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If two pairs of random variables $(X,Y)$ and $(U,V)$ have the same joint pdf $f_{X,Y}(x,y)=f_{U,V}(x,y)$, can we conclude that $(X,Y)=(U,V)$?

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You can conclude that the are identically distributed, which is not quite the same as saying they are identical. – anon Apr 22 '12 at 10:21

You cannot conclude $(X,Y)=(U,V)$ holds pointwise, since they need not be defined on the same probability space. But you can conclude that they have the same distribution: $(X,Y)\sim (U,V)$, i.e. their distributions on $(\mathbb{R}^2,\mathcal{B}(\mathbb{R}^2))$ are equal.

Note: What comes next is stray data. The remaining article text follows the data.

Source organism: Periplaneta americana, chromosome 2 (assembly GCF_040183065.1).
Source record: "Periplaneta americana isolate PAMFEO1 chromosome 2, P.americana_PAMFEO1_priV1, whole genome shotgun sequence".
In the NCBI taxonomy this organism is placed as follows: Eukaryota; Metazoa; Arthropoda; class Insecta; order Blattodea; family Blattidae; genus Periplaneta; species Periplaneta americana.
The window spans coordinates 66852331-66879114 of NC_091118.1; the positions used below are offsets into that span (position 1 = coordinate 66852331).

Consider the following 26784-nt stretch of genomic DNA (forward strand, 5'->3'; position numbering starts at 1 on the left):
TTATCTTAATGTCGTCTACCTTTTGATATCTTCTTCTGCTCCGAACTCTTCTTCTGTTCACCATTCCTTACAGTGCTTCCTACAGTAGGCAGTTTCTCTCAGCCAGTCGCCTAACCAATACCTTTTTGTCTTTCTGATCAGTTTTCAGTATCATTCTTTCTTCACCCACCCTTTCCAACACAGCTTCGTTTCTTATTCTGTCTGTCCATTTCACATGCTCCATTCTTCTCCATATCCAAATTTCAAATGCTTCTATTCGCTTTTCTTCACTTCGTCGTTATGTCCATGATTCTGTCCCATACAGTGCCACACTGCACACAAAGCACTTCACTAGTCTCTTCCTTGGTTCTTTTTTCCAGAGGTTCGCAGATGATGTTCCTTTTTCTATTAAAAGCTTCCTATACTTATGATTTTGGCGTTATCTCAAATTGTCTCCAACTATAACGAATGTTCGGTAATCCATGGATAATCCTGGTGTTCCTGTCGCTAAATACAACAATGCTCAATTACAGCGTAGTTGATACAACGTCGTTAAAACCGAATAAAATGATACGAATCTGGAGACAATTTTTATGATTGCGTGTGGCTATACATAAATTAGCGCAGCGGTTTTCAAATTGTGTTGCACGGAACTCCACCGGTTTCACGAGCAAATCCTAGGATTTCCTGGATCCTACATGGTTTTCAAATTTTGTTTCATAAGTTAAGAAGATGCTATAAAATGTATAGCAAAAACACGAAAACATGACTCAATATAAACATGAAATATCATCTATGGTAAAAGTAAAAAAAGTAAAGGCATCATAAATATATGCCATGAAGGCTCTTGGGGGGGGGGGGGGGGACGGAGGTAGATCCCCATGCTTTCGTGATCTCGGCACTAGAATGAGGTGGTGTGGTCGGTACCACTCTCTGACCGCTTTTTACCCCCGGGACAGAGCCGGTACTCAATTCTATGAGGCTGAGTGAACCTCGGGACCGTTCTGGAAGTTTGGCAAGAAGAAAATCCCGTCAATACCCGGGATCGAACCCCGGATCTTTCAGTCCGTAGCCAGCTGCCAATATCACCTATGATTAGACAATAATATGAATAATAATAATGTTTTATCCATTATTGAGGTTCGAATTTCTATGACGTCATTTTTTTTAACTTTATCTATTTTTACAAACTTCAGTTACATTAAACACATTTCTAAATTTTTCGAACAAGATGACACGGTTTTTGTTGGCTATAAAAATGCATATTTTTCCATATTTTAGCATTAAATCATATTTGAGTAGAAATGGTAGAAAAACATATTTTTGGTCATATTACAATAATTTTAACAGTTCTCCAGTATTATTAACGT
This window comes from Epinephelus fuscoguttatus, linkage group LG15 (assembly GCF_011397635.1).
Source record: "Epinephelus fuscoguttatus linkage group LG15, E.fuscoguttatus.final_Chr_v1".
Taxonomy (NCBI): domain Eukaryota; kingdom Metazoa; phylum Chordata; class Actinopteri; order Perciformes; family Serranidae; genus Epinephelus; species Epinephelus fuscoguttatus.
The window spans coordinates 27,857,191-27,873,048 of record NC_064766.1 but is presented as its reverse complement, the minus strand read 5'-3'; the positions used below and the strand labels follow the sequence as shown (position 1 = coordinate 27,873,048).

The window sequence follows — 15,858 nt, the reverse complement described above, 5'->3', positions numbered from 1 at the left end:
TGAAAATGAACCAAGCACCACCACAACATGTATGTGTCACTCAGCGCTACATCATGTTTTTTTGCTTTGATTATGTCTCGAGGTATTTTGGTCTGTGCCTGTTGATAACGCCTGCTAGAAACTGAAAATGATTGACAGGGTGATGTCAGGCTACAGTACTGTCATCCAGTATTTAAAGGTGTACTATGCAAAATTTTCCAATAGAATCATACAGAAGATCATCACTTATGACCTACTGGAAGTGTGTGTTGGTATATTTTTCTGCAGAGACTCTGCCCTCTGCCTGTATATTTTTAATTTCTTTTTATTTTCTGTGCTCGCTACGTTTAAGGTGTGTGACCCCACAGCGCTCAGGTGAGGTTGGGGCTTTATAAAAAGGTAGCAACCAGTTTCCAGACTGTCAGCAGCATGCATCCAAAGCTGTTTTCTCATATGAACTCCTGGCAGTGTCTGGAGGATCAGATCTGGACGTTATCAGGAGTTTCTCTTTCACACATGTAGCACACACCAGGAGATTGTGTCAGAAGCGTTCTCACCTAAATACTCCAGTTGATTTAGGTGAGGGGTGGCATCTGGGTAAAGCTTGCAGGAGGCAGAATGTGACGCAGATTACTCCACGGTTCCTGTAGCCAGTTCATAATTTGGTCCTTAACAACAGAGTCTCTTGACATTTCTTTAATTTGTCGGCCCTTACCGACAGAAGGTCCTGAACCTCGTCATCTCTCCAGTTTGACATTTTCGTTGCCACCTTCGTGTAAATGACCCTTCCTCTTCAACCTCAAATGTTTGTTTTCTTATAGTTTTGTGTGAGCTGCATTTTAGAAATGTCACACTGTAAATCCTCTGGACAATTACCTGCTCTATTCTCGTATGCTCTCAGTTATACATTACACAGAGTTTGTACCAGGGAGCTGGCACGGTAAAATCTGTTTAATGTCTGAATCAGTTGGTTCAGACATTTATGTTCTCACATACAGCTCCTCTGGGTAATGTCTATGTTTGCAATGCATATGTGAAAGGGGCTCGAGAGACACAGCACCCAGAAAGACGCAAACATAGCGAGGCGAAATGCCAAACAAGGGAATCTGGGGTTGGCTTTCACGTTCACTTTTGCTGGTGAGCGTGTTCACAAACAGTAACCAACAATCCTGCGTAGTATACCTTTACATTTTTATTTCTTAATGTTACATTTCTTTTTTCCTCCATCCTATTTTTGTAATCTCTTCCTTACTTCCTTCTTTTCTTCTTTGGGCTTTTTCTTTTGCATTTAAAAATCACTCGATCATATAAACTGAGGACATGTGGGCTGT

Proof: Let $P_{(X,Y)}$ and $P_{(U,V)}$ denote the distribution on $(\mathbb{R}^2,\mathcal{B}(\mathbb{R}^2))$ of $(X,Y)$ and $(U,V)$ respectively. Then for any $A\in \mathcal{B}(\mathbb{R}^2)$ we have $$ P_{(X,Y)}(A)=P((X,Y)\in A)=\int_A f_{X,Y}(x,y)dx dy=\int_A f_{U,V}(x,y)dx dy=P_{(U,V)}(A), $$ which exactly shows that $(X,Y)\sim (U,V)$.

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how to prove it? – broke Apr 22 '12 at 11:04
@broke: See edit. – Stefan Hansen Apr 22 '12 at 11:21
thanks a lot... – broke Apr 22 '12 at 11:29

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